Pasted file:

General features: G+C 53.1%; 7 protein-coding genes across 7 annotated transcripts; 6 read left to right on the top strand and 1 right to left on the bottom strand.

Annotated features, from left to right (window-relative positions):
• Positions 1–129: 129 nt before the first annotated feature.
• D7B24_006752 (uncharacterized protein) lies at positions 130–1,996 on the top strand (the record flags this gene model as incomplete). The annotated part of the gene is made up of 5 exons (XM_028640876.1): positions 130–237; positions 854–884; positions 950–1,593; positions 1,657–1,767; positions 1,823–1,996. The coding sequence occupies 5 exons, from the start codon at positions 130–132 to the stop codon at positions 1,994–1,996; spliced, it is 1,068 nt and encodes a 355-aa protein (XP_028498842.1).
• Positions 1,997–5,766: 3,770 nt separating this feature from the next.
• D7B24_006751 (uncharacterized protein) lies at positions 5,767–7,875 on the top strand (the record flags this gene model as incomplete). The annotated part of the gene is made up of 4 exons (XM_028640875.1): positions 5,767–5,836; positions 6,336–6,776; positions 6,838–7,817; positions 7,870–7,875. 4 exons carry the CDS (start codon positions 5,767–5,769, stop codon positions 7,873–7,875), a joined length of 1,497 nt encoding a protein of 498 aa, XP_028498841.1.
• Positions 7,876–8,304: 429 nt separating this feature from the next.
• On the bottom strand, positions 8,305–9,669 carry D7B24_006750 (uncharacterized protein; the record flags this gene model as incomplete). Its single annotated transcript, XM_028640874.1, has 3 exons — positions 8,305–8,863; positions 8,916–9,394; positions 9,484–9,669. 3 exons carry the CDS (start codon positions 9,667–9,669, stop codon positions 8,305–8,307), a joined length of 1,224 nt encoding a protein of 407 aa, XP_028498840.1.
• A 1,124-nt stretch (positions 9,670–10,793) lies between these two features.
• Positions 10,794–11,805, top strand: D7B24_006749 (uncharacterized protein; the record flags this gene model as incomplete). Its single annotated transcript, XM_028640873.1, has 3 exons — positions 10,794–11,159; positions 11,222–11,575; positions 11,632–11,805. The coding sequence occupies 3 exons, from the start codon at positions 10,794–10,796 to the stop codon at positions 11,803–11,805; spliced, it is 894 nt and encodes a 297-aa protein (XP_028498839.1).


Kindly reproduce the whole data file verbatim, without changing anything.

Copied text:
General features: G+C 53.1%; 7 protein-coding genes across 7 annotated transcripts; 6 read left to right on the top strand and 1 right to left on the bottom strand.

Annotated features, from left to right (window-relative positions):
• Positions 1–129: 129 nt before the first annotated feature.
• D7B24_006752 (uncharacterized protein) lies at positions 130–1,996 on the top strand (the record flags this gene model as incomplete). The annotated part of the gene is made up of 5 exons (XM_028640876.1): positions 130–237; positions 854–884; positions 950–1,593; positions 1,657–1,767; positions 1,823–1,996. The coding sequence occupies 5 exons, from the start codon at positions 130–132 to the stop codon at positions 1,994–1,996; spliced, it is 1,068 nt and encodes a 355-aa protein (XP_028498842.1).
• Positions 1,997–5,766: 3,770 nt separating this feature from the next.
• D7B24_006751 (uncharacterized protein) lies at positions 5,767–7,875 on the top strand (the record flags this gene model as incomplete). The annotated part of the gene is made up of 4 exons (XM_028640875.1): positions 5,767–5,836; positions 6,336–6,776; positions 6,838–7,817; positions 7,870–7,875. 4 exons carry the CDS (start codon positions 5,767–5,769, stop codon positions 7,873–7,875), a joined length of 1,497 nt encoding a protein of 498 aa, XP_028498841.1.
• Positions 7,876–8,304: 429 nt separating this feature from the next.
• On the bottom strand, positions 8,305–9,669 carry D7B24_006750 (uncharacterized protein; the record flags this gene model as incomplete). Its single annotated transcript, XM_028640874.1, has 3 exons — positions 8,305–8,863; positions 8,916–9,394; positions 9,484–9,669. 3 exons carry the CDS (start codon positions 9,667–9,669, stop codon positions 8,305–8,307), a joined length of 1,224 nt encoding a protein of 407 aa, XP_028498840.1.
• A 1,124-nt stretch (positions 9,670–10,793) lies between these two features.
• Positions 10,794–11,805, top strand: D7B24_006749 (uncharacterized protein; the record flags this gene model as incomplete). Its single annotated transcript, XM_028640873.1, has 3 exons — positions 10,794–11,159; positions 11,222–11,575; positions 11,632–11,805. The coding sequence occupies 3 exons, from the start codon at positions 10,794–10,796 to the stop codon at positions 11,803–11,805; spliced, it is 894 nt and encodes a 297-aa protein (XP_028498839.1).